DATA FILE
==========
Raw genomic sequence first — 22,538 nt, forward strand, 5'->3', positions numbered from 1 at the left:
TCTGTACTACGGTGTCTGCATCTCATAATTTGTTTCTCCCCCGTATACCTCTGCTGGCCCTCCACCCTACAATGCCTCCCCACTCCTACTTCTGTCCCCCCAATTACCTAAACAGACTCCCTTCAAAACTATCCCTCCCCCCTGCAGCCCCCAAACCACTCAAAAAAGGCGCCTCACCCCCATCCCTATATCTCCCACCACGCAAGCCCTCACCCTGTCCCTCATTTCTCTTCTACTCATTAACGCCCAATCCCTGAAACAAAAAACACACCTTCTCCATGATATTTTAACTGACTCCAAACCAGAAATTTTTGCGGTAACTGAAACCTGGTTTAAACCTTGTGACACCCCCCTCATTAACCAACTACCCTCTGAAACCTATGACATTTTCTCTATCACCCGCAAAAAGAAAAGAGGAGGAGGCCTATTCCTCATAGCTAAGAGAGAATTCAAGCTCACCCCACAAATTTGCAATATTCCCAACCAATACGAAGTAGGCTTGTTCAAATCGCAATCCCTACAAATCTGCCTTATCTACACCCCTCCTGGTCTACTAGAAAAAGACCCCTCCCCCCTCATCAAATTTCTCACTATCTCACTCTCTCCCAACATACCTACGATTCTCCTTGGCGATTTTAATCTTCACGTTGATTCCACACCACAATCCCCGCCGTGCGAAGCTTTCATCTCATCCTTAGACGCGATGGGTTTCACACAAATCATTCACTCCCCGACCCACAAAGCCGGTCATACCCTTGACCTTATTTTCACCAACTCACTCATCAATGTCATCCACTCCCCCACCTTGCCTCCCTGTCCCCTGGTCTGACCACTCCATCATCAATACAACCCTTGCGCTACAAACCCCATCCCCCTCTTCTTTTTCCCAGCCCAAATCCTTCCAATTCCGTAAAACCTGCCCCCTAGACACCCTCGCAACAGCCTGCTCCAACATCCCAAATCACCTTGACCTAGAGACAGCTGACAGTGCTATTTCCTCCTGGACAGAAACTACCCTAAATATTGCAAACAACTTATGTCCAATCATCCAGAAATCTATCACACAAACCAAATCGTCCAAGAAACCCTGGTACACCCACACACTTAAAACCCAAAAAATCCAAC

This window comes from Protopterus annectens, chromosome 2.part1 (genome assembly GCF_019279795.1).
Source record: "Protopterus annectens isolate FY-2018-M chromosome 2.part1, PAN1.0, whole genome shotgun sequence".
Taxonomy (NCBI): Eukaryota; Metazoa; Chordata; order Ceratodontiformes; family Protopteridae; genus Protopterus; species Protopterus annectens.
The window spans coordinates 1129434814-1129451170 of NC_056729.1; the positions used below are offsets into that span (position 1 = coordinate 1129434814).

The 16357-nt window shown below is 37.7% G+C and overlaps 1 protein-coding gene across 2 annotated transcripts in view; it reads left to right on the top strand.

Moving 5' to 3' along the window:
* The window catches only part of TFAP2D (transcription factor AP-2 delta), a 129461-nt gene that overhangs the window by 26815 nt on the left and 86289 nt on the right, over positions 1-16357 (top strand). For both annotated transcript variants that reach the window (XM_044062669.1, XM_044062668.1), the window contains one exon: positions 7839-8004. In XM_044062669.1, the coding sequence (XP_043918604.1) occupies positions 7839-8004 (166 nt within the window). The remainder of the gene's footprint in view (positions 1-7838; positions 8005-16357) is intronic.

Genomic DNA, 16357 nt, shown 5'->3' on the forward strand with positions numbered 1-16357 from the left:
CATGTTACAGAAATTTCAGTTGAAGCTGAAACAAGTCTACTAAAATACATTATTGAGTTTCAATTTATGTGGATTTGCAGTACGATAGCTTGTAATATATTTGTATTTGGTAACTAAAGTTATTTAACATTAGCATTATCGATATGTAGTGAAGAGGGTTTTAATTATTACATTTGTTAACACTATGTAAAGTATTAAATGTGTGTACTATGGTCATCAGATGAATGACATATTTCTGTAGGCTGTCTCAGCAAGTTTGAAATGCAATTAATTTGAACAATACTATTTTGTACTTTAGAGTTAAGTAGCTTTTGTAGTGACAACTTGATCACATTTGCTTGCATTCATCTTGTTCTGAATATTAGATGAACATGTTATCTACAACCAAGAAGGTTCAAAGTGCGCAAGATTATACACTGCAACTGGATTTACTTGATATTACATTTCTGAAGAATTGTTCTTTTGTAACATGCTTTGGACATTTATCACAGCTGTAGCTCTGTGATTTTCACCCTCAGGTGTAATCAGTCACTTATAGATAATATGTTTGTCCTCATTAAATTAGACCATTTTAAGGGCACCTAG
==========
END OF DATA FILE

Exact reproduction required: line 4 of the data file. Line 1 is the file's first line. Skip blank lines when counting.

Source record: "Protopterus annectens isolate FY-2018-M chromosome 2.part1, PAN1.0, whole genome shotgun sequence".